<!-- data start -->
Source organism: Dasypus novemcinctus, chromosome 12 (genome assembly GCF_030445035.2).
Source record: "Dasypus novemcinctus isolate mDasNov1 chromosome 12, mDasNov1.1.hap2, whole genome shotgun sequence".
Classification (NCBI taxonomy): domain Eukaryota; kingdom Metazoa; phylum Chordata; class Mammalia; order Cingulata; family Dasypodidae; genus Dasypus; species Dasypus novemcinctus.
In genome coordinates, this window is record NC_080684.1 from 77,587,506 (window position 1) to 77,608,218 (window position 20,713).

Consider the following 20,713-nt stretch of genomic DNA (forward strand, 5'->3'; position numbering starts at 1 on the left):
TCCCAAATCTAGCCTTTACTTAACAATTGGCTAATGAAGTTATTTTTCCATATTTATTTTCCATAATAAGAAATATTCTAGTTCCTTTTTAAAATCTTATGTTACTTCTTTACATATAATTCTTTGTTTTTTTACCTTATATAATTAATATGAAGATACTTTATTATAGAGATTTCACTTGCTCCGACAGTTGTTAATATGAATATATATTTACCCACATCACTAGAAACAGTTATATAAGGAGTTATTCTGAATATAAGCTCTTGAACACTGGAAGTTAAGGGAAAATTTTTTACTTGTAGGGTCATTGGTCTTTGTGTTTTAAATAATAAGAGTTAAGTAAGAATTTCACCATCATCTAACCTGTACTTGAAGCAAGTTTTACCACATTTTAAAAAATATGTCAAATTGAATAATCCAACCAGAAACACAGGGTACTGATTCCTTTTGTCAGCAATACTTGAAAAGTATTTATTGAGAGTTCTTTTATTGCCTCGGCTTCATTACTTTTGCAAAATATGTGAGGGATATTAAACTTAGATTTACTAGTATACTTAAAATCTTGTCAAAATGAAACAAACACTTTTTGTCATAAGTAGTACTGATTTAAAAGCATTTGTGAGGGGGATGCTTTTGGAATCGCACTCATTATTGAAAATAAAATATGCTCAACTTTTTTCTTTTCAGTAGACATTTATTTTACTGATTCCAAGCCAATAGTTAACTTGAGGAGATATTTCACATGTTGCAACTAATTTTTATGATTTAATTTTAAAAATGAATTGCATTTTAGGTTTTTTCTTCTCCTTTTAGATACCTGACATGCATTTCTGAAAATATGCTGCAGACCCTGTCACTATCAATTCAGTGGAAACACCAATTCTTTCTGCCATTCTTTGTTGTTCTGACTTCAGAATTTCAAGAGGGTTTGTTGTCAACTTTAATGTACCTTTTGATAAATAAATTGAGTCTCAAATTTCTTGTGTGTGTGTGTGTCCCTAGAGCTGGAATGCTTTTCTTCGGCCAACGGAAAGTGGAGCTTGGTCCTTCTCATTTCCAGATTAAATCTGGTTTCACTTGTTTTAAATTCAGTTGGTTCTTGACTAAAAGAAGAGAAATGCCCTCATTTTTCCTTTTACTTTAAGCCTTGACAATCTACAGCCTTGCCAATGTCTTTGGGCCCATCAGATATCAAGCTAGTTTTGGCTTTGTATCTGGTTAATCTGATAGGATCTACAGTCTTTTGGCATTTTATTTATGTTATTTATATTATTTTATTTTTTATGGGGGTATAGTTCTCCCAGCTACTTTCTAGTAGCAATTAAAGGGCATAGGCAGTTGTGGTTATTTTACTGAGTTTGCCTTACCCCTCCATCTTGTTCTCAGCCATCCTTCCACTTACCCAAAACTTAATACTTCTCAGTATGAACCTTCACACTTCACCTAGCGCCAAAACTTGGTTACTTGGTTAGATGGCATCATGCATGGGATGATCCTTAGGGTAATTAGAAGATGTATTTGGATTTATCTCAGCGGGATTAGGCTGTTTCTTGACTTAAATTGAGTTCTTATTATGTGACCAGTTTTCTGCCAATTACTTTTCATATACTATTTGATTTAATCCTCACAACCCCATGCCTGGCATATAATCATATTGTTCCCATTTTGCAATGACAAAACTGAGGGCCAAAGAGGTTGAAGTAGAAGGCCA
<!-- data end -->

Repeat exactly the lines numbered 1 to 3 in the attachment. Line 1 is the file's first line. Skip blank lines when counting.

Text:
Source organism: Dasypus novemcinctus, chromosome 12 (genome assembly GCF_030445035.2).
Source record: "Dasypus novemcinctus isolate mDasNov1 chromosome 12, mDasNov1.1.hap2, whole genome shotgun sequence".
Classification (NCBI taxonomy): domain Eukaryota; kingdom Metazoa; phylum Chordata; class Mammalia; order Cingulata; family Dasypodidae; genus Dasypus; species Dasypus novemcinctus.